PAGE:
Prostitution has been given many names over the years like ‘honey-trap,’ ‘thirst-trap’ or ‘lover boy-trap,’ and everyone is quite aware of them, however, do people actually acknowledge themselves knowing it? Since time immemorial, prostitution has existed in the society. Sex workers have been called ‘VISHYA’, ‘BESHYA’ or ‘DEVADASI’. In contemporary times, Kamathipura or the Red-Light Street in Mumbai which is a fairly large sex industry, second to Sonagachi in Kolkata, is one of the largest habitats in Asia. This area has 1 to 14 streets or alleys which are known for excessive prostitution and have brothels in every corner of the buildings.
In reality, these places are more than just the brothel capitals or home to the sex industry. They are just like any other “normal place,” with people living there, merchants selling food, textiles, and stationery as usual, and kids laughing and playing in a nearby corner. But many girls there grow up to be prostitutes like their moms, as though prostitution is the only way they can support themselves. Living in a society which is very woke and open when it comes to women’s rights, hygiene and safety, the hesitation behind the topic of prostitution is astonishing as well as mind-boggling. In such a situation, one must question, WHAT DOES THE LAW THINK ABOUT PROSTITUTION?
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Although prostitution is not expressly forbidden in India, some of the practices which are connected to the web are The Immoral Traffic (Prevention) Act of 1956 (ITPA), which makes several actions specifically unlawful, including running a brothel, living off the proceeds of prostitution, soliciting or enticing a person into prostitution, trafficking in children and women for the purpose of prostitution, and more. For instance, while private prostitution or receiving payment for sex may not be criminal, operating a sex racquet is. According to the ITPA, “prostitution” refers to the commercial exploitation or abuse of a woman for financial advantage, and “prostitute” refers to the person who profits from it. Prostitution is also covered by the Indian Penal Code of 1860, but solely in relation to children.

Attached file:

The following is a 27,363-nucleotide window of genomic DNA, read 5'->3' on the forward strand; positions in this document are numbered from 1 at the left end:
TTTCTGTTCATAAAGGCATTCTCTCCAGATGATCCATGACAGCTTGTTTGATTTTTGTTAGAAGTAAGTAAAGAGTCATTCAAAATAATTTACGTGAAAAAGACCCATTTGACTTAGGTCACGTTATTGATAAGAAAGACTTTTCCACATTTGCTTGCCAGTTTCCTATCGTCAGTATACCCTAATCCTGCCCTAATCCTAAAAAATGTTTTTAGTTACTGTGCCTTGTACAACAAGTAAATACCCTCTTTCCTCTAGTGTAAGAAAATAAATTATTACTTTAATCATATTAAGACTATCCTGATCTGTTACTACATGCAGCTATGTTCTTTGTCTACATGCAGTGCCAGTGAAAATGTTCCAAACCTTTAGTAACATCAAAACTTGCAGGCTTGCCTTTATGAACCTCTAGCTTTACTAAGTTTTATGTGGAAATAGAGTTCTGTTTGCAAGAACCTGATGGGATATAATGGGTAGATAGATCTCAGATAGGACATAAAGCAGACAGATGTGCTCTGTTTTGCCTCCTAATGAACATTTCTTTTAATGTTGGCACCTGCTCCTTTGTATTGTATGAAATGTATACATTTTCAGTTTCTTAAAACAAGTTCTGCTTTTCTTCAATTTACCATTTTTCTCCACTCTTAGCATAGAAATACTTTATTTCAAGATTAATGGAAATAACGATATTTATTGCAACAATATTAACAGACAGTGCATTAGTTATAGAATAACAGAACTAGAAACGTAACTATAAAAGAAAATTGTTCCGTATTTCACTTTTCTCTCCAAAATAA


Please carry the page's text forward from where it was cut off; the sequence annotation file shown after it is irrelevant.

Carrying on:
Some cases that have played a very substantial role in bringing a change to the lives of sex workers in India have been jotted down in brief below.
In the case of BUDHADEV KARMASKER v. STATE OF WEST BENGAL (2011) 10 SCC 354, the court while understanding the gravity and sensitivity of the situation held that “No girl would ordinarily enjoy this kind of work, but she is compelled to do it for sheer survival. Most sex workers come from poor families, they are subjected to ill-treatment by the owners of the brothels, they are often beaten, not given proper food or medical treatment.”
When the case reached the Supreme Court, it considered the socioeconomic condition of sex workers in its judgement and order dated February 14, 2011. The Court ruled that prostitution is a legal profession and that sex workers have the same constitutional and fundamental rights as other citizens. The court also stated that every Indian citizen, regardless of his/her profession, is entitled to a life of dignity, which is protected by Article 21 of the Indian Constitution. The Pradip Ghosh panel, which the Supreme Court appointed to review the matter, issued suggestions that served as the basis for the Court’s directive in this judgment. Moreover, the court upheld the suggestions of the panel which provided easy and effective methods for sex workers to have ration cards, voters’ identity cards and bank accounts.